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I don’t know what I want. Well, I want to get out of this bloody office before I die of heatstroke, that’s for sure. But other than that—I can’t settle to anything. I’ve been fidgety and restless for days, weeks, and it’s not like me. I’m not someone who can’t sit still. Hathaway has his moments, but not me. I like being steady. I like being focussed. I like knowing what I want to do. What I don’t like is not being able to keep my mind on anything and wanting to get up every time I sit down.

You’d think this bloody heatwave would have knocked me out, and it has in a way—I feel like a bit of limp lettuce in this office, specially in the afternoon—it’s hotter than the hobs of hell when the sun comes round to this side of the building. I’m overheated and I can’t get comfortable, and as soon as I try to settle to something, my mind’s off elsewhere.

It’s worst at night. It’s too hot to sleep so I just lie on top of the covers and . . . well, there have been stirrings—for the first time in a long time. Not that surprising maybe, given the number of half-dressed people strolling round Oxford. You can’t go anywhere without being surrounded by bare shoulders and midriffs. Not that I gawp, but at night when I can’t sleep, lying there on my side of the bed (creature of habit, me), I do get . . . thoughts. I don’t often feel like doing anything, but even this much interest is new. Well, new since Val . . . I thought I was done with all that. Bloody weather.

Wool-gathering again. Nothing to do—that’s my problem. My desk’s practically empty right now, which is a situation as rare as hens’ teeth and I know I should be happy about it. The good news is there hasn’t been a serious crime in weeks—no one’s got the energy. The bad news is that means me and Hathaway are cooped up in this office with its low ceilings and windows that don’t open—and certainly nothing as American as air conditioning. A few weeks back Hathaway managed to acquire a couple of desk fans which help a bit, but by early afternoon it just feels like they’re moving the hot, dusty air round. Maybe this is what being stranded in a desert feels like?

And there’s so little for us to do at this point we’re in danger of Innocent setting us to work on petty theft and disturbances of the peace. We’ll be back on the bloody beat at this rate. I’m bored with nothing to do but I don’t know what I want to do. It’s like being a sulky teenager again; a teenager someone has made wear a suit and tie. I’m a miserable, sweaty teenager in a miserable, sweaty suit.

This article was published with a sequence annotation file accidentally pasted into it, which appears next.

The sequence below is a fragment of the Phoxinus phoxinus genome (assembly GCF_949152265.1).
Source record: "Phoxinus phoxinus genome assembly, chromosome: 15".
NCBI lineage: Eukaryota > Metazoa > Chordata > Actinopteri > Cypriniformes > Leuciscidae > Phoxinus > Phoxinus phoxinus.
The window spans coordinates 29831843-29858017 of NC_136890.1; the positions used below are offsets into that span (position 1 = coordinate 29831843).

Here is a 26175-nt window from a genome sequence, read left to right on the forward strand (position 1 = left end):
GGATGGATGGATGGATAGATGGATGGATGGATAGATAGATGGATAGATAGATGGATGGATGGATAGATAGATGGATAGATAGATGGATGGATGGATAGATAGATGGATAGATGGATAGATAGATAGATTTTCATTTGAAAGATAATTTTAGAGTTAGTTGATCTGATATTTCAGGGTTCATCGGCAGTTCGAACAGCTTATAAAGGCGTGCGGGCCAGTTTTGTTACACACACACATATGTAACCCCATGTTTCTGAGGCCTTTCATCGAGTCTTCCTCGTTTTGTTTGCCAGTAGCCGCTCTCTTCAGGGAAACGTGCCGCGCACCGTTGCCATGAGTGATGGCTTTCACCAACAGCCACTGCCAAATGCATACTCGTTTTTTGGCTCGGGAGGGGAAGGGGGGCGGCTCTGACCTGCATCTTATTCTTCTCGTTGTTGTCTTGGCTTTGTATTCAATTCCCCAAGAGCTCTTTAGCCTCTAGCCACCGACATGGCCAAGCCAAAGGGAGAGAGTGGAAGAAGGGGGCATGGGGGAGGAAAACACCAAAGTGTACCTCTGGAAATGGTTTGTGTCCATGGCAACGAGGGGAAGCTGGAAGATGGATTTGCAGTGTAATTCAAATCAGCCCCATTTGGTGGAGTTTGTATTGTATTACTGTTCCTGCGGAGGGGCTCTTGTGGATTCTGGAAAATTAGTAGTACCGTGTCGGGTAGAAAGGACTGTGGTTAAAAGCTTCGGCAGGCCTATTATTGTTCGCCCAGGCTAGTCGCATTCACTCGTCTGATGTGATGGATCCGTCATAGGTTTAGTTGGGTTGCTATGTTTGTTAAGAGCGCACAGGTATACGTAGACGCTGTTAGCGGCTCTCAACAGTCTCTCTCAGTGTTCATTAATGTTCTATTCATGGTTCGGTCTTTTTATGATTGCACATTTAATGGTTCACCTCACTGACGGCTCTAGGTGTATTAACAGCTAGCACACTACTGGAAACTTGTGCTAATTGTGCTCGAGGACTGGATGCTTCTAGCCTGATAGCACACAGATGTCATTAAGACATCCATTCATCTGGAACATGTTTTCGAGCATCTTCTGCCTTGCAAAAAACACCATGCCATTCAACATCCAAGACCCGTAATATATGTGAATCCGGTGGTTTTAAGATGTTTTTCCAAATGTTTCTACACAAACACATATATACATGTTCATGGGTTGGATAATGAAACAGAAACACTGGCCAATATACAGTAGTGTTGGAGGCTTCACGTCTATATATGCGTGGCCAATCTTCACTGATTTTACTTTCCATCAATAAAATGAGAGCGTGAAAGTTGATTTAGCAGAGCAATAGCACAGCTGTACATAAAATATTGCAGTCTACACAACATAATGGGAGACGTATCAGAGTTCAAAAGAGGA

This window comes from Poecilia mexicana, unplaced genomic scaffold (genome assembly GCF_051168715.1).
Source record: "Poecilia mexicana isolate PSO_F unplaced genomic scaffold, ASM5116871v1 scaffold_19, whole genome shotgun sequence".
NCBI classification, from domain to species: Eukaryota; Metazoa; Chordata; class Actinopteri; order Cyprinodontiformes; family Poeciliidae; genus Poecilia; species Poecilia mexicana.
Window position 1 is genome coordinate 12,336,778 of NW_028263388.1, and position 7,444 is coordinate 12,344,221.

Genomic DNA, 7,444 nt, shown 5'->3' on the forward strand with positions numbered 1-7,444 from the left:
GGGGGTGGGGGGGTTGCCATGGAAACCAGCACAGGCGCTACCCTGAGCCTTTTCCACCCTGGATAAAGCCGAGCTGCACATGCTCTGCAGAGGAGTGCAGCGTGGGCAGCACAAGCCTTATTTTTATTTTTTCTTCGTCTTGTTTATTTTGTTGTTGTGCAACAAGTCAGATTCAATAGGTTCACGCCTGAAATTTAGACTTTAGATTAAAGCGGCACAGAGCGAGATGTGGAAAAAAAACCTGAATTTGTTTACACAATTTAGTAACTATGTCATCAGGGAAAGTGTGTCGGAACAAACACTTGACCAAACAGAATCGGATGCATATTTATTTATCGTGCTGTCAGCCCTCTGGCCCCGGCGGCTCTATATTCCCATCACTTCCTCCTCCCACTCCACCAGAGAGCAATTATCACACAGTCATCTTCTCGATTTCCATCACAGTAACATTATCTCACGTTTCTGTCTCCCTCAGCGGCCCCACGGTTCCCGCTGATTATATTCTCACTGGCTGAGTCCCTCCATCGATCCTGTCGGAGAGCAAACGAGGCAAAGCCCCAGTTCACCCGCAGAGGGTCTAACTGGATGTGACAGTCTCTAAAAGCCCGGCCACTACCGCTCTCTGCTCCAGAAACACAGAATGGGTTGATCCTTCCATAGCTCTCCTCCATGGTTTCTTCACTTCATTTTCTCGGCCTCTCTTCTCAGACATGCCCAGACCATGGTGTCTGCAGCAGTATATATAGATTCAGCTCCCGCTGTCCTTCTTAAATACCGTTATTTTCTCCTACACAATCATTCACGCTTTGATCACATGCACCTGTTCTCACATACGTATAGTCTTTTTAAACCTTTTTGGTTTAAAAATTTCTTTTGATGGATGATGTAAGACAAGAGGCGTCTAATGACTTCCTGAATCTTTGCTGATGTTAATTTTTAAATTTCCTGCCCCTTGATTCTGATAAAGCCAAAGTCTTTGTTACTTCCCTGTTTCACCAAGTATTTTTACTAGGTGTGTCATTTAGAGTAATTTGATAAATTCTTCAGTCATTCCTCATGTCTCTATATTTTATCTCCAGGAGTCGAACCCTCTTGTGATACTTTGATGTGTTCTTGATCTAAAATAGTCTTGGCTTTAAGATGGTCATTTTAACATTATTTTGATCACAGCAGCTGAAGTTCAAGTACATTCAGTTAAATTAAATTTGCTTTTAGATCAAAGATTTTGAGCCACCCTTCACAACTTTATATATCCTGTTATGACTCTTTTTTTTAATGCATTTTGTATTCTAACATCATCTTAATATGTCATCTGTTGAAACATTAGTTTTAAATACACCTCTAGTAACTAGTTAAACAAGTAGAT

Hathaway’s slouched behind his desk gazing vacantly into space—not something you see every day, I must say. You know it’s too hot when Hathaway starts looking clammy and wilted, and that happened three weeks ago. May was the hottest since records began and June’s shaping up to be even worse. Great.

Weirdly, he looks happy. More than happy, actually. If I was the type that uses fanciful words, I’d say blissful. Very odd—he’s hardly a bundle of joy at the best of times. Actually, he’s been a tetchy pain in the arse for weeks, but I can sympathise—he does even worse without meaningful occupation than I do: nothing to set that big old brain of his to work on, and that’s never good. So I can’t think what the hell he’s got to smile about, sitting in this bloody oven at two in the afternoon with nothing to do and at least three hours to get through before we can leave for the day.

He realises he’s being watched and scowls at me. “What?”


He makes a show of opening the file in front of him and starts to read but I’m not fooled. “You looked like you were miles away, James. Where were you off to? You seemed pretty pleased to be there, wherever it was.”

His cheeks get a bit of colour in them and he closes the file again with a look of resignation. “If you must know, I was swimming in the sea. It was very cold. Delicious.”

I can’t help smiling. He’s an unpredictable sod, I’ll give him that. “I’m sure it was delicious, Sergeant. Sounds a damned sight better than being stuck here. Just the small problem of Oxford being in the middle of the country. We’re unlikely to be able to visit Jericho-by-Sea anytime soon, even with what’s going on with the bloody climate.”